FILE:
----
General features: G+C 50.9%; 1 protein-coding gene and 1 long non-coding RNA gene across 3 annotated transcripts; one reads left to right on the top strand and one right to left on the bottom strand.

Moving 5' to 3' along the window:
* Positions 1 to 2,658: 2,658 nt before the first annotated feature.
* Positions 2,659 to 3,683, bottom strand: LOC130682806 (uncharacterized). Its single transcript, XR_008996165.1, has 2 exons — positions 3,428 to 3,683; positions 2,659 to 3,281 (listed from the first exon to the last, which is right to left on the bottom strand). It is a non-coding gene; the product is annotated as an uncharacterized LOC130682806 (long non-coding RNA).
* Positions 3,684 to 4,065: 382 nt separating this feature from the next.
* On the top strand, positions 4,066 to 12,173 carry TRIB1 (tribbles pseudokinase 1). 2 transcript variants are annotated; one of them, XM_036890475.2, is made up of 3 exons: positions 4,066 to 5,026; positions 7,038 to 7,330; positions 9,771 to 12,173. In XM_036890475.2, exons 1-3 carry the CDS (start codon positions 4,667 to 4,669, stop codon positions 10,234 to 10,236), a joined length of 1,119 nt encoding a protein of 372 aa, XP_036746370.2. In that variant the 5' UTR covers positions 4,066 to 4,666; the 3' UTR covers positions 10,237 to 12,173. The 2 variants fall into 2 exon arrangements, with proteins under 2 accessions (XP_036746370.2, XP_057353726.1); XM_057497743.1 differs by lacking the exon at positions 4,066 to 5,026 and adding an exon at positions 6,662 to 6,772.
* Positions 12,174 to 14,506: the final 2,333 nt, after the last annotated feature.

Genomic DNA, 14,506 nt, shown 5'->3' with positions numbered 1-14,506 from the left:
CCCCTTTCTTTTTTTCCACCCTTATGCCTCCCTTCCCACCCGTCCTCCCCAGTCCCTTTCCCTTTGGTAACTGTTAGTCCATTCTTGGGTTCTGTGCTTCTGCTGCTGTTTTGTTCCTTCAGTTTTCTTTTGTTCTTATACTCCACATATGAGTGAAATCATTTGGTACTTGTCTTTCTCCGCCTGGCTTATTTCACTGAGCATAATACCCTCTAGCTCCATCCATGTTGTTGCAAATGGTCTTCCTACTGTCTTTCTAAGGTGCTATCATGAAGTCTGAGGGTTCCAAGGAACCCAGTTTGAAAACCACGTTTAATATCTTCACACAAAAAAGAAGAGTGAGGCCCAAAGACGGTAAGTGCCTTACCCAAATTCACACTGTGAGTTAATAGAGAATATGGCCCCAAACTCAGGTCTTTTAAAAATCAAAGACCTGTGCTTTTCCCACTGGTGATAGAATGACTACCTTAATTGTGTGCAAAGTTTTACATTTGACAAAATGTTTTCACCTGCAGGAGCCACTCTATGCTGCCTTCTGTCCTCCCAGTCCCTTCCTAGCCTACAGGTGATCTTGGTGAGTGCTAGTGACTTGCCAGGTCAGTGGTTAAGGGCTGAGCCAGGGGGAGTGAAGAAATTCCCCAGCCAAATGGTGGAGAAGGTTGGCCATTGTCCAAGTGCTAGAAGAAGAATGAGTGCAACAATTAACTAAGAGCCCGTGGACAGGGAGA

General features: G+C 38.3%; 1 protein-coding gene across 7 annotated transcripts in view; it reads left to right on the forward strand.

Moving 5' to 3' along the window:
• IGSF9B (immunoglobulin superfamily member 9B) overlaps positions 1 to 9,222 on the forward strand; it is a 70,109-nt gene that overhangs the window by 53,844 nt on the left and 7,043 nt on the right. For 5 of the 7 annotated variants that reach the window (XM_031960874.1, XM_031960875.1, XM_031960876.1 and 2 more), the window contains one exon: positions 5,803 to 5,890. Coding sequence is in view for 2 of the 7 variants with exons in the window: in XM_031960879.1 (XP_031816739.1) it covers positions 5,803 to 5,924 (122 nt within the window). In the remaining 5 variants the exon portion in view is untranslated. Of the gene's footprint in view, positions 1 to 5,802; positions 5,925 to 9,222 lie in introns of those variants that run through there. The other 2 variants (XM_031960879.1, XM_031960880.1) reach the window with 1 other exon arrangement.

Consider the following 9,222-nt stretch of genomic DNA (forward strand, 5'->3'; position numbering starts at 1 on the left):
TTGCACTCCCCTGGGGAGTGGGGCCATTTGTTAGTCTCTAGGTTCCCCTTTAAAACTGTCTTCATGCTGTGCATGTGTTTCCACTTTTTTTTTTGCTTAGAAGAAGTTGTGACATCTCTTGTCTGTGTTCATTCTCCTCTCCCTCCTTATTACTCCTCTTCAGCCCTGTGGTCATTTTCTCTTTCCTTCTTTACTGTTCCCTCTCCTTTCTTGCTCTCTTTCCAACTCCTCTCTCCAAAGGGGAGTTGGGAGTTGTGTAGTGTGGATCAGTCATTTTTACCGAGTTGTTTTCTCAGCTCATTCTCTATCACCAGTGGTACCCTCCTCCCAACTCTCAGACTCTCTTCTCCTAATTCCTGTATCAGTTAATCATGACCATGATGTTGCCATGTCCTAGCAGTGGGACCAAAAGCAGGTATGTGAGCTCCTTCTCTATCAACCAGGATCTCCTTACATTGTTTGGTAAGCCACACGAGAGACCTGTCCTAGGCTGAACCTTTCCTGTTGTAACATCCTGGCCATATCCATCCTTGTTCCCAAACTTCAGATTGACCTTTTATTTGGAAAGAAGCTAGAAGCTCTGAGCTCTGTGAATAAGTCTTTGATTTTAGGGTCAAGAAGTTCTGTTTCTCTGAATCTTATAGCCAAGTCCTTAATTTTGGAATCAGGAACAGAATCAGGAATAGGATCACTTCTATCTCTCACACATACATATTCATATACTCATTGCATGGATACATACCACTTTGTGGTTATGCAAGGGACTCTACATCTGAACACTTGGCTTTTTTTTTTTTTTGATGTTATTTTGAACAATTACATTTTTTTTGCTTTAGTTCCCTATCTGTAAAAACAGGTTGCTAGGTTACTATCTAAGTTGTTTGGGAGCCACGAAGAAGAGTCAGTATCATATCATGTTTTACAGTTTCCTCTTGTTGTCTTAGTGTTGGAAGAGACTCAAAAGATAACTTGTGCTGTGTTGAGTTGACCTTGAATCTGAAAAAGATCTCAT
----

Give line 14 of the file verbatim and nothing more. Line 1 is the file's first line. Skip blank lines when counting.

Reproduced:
TTGCACTCCCCTGGGGAGTGGGGCCATTTGTTAGTCTCTAGGTTCCCCTTTAAAACTGTCTTCATGCTGTGCATGTGTTTCCACTTTTTTTTTTGCTTAGAAGAAGTTGTGACATCTCTTGTCTGTGTTCATTCTCCTCTCCCTCCTTATTACTCCTCTTCAGCCCTGTGGTCATTTTCTCTTTCCTTCTTTACTGTTCCCTCTCCTTTCTTGCTCTCTTTCCAACTCCTCTCTCCAAAGGGGAGTTGGGAGTTGTGTAGTGTGGATCAGTCATTTTTACCGAGTTGTTTTCTCAGCTCATTCTCTATCACCAGTGGTACCCTCCTCCCAACTCTCAGACTCTCTTCTCCTAATTCCTGTATCAGTTAATCATGACCATGATGTTGCCATGTCCTAGCAGTGGGACCAAAAGCAGGTATGTGAGCTCCTTCTCTATCAACCAGGATCTCCTTACATTGTTTGGTAAGCCACACGAGAGACCTGTCCTAGGCTGAACCTTTCCTGTTGTAACATCCTGGCCATATCCATCCTTGTTCCCAAACTTCAGATTGACCTTTTATTTGGAAAGAAGCTAGAAGCTCTGAGCTCTGTGAATAAGTCTTTGATTTTAGGGTCAAGAAGTTCTGTTTCTCTGAATCTTATAGCCAAGTCCTTAATTTTGGAATCAGGAACAGAATCAGGAATAGGATCACTTCTATCTCTCACACATACATATTCATATACTCATTGCATGGATACATACCACTTTGTGGTTATGCAAGGGACTCTACATCTGAACACTTGGCTTTTTTTTTTTTTTGATGTTATTTTGAACAATTACATTTTTTTTGCTTTAGTTCCCTATCTGTAAAAACAGGTTGCTAGGTTACTATCTAAGTTGTTTGGGAGCCACGAAGAAGAGTCAGTATCATATCATGTTTTACAGTTTCCTCTTGTTGTCTTAGTGTTGGAAGAGACTCAAAAGATAACTTGTGCTGTGTTGAGTTGACCTTGAATCTGAAAAAGATCTCAT